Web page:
advice · cover design · for writers · self-publishing · self-publishing 101 · self-publishing saturday

Self-Publishing 101: Part 3

Read Part 1 in this series: Should You Self-Publish?
Read Part 2 in this series: Self-Publishing Supplies

It’s time for our third lesson! This week is all about book covers.

It is impossible to overstate the importance of a professional, eye-catching cover. If your cover is ugly, cheap-looking or amateurish, that alone will kill your book.

I’m not exaggerating. You might’ve written the greatest book in all of human history—but if the cover is bad, nobody will read it, and all your hard work will mean nothing.

This week, I’m going to show you how to keep your book off of Lousy Book Covers.

Hiring a Designer vs. Doing It Yourself

Should you design your own cover or hire someone else to do it for you?
This is one of the most important questions of your pre-publication process. If you’re a graphic designer in addition to a writer, or you’re lucky enough to know a good graphic designer personally, the answer is probably pretty obvious. But the rest of us have a very big decision to make.
For most people, hiring a graphic designer is the best option. You won’t have to worry about buying the rights to stock images (as the designer generally handles that part), you won’t have to tear your hair out over Photoshop, and you’ll end up with an attractive, professional cover that will appeal to readers and generate sales.
However, many indies hesitate to hire a graphic designer because of the price. A professional, custom cover made by an experienced designer can easily run you hundreds of dollars. (Not all skilled designers have super steep rates, of course, but it’s safest to budget for at least a few hundred dollars when you commission a cover.) The prospect of dropping that kind of money is scary—and it’s why loads of indies make their own covers, even though they lack design experience.
Try not to fall into that trap. Be honest with yourself: You probably don’t already have the design skill and experience to create the cover you’ve envisioned—the fantastic cover that your book deserves—and that’s okay. You’re a writer. Nobody expects you to be a Photoshop wizard on top of everything else.
(Mind you, I’m saying this as an indie author who has created her own covers so far. However, I have previous design experience—and, more importantly, I’ve kept my covers very simple. For my current series, that kind of approach works wonderfully—but I don’t doubt that I’ll hire a designer for the covers of future books. More on that later in this post.)
Here’s what you have to remember: The money you spend on your cover is an investment in the success of your book. That’s the crux of it. A great cover can be expensive, but it is vital. Even if you have to save up for months in order to hire the designer of your dreams, that investment will be worth it in the end.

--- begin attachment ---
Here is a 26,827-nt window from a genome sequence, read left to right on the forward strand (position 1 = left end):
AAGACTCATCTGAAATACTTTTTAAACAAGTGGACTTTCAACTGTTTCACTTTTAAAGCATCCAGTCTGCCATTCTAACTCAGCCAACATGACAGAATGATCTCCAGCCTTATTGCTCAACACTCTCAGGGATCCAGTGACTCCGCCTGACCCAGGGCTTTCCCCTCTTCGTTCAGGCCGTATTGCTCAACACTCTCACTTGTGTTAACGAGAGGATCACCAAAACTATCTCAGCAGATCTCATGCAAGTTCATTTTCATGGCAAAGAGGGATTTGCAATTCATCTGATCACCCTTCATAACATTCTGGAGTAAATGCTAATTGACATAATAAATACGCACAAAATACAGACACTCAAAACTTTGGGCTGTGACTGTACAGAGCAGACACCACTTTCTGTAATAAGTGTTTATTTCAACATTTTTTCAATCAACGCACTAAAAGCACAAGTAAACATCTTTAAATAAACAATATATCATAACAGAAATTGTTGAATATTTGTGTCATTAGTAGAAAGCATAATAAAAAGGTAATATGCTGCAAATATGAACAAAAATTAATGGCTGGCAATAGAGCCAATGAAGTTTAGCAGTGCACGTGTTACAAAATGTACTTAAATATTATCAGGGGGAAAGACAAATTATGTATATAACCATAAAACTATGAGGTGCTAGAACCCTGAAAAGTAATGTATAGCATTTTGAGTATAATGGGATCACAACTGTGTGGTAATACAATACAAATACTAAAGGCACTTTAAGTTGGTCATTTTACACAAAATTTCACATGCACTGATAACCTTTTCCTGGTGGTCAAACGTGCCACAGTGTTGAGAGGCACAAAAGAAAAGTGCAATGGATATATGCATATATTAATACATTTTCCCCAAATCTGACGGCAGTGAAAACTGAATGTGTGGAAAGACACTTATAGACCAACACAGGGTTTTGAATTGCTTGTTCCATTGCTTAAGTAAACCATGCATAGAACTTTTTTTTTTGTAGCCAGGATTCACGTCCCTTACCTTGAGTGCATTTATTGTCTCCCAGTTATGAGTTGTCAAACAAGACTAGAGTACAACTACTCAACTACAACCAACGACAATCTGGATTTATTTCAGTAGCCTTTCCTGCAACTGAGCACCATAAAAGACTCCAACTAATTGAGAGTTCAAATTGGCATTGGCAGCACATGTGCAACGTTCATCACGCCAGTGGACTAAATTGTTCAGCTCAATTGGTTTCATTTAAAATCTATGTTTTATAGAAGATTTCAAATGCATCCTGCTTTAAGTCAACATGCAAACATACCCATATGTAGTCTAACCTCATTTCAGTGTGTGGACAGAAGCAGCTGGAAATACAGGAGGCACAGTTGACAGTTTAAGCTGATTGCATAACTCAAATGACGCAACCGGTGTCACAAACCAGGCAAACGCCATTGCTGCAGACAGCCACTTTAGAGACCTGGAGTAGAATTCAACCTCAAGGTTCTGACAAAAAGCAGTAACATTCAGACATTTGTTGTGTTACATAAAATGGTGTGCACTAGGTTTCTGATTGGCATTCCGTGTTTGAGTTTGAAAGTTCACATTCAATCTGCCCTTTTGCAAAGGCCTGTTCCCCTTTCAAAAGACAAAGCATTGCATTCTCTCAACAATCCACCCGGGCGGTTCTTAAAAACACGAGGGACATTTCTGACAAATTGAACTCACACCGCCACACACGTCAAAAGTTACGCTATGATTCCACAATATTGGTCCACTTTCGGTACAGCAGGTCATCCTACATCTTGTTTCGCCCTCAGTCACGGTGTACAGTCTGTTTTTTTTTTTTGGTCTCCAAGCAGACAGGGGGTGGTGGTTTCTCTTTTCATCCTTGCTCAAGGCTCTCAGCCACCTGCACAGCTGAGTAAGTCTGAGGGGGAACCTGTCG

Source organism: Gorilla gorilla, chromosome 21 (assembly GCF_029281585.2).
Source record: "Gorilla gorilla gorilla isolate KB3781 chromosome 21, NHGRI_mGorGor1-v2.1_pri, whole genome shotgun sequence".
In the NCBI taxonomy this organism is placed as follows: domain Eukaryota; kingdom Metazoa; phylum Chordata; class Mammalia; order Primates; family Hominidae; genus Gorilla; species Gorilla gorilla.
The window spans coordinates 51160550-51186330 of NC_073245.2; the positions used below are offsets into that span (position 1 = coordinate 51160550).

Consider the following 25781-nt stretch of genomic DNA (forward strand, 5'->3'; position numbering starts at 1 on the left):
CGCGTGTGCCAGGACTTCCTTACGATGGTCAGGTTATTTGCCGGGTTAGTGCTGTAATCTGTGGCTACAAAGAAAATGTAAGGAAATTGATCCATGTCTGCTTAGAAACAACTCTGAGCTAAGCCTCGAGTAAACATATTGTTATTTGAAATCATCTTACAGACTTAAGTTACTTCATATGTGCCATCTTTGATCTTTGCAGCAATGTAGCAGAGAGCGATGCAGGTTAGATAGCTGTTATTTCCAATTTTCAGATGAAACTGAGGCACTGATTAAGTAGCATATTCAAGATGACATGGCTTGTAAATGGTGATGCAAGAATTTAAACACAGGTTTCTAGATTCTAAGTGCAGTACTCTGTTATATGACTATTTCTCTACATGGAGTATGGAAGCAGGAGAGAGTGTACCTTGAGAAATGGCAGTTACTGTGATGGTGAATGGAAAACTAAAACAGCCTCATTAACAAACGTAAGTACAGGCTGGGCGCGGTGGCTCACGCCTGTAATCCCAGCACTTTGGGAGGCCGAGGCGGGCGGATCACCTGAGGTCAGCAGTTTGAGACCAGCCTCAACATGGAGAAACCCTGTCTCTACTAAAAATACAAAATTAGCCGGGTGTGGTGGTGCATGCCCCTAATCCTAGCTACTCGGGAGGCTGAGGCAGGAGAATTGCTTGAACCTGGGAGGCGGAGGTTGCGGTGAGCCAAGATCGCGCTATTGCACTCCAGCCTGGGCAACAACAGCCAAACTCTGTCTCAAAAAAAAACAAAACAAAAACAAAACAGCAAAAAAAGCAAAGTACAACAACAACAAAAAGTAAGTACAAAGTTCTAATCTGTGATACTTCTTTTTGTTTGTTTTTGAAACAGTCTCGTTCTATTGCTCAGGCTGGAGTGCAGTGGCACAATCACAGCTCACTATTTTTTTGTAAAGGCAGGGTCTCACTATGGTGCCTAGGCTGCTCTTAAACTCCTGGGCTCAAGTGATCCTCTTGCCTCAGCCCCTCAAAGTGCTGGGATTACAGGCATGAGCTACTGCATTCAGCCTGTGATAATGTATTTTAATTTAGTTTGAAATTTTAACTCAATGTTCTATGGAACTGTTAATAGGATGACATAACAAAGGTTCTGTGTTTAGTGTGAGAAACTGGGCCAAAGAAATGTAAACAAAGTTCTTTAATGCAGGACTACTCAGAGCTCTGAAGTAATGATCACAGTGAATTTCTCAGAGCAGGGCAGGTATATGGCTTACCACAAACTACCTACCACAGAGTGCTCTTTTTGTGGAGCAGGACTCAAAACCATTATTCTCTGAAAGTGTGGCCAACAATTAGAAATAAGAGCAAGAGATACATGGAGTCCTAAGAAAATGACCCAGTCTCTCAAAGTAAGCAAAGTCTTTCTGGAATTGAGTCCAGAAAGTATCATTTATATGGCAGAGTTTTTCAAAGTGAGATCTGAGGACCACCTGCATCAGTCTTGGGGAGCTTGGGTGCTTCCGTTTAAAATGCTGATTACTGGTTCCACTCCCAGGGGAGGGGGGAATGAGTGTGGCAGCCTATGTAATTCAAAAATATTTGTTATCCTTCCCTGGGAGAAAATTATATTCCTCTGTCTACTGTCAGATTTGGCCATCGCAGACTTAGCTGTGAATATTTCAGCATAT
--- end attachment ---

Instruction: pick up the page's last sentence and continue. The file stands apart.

If your book sells steadily, the cover will pay for itself. And if your book has a bad-looking cover, it won’t sell at all.
However, if you’re still hesitant to shell out money to a designer, here are a few options that may prove more affordable:
Seek a designer on Elance: The premise is this—you post a description of your project (including your budget) and freelance designers submit bids. Then you choose a designer and get rolling on the project. I haven’t used this service myself, but from what I’ve read, it’s worked for plenty of indies, so it may be worth looking into.
Buy a pre-made cover: Many graphic designers create pre-made book covers. Generally, they’re much more affordable than a custom-made cover. When you find one that fits your novel and buy the rights, all the designer has to do is plug in your title and pen name, and voila! You have an instant, professional book cover that didn’t break the bank. (Also, the rights to a pre-made cover are sold only once, so you don’t have to worry about another book popping up with the same cover as yours.)

To get you started, here are a few designers with good-looking pre-made covers:

Najla Quamber Designs

Understanding Design Trends

Whether you’re hiring a designer or making your own cover, it’s important to have a clear idea of what your cover should look like. You may already have a very specific sort of cover in mind, but don’t marry yourself to that idea just yet. The cover of your book has to be appropriate for its market, and your current dream cover might not be the right fit.

Your cover needs to have its own unique appeal, of course, but it also needs to blend in with the traditionally-published books in its genre, and that means sticking to certain established standards.

How do you figure out the standards? Study the other books in your genre.

When I was planning the cover of my first book, Flicker, I spent a lot of time studying young adult urban fantasy novels to get a feel for what kind of covers were selling and what kind of look readers expected. (In fact, I still spend a lot of time studying YA covers—partly out of habit, maybe, but mostly because I’m a big design geek.)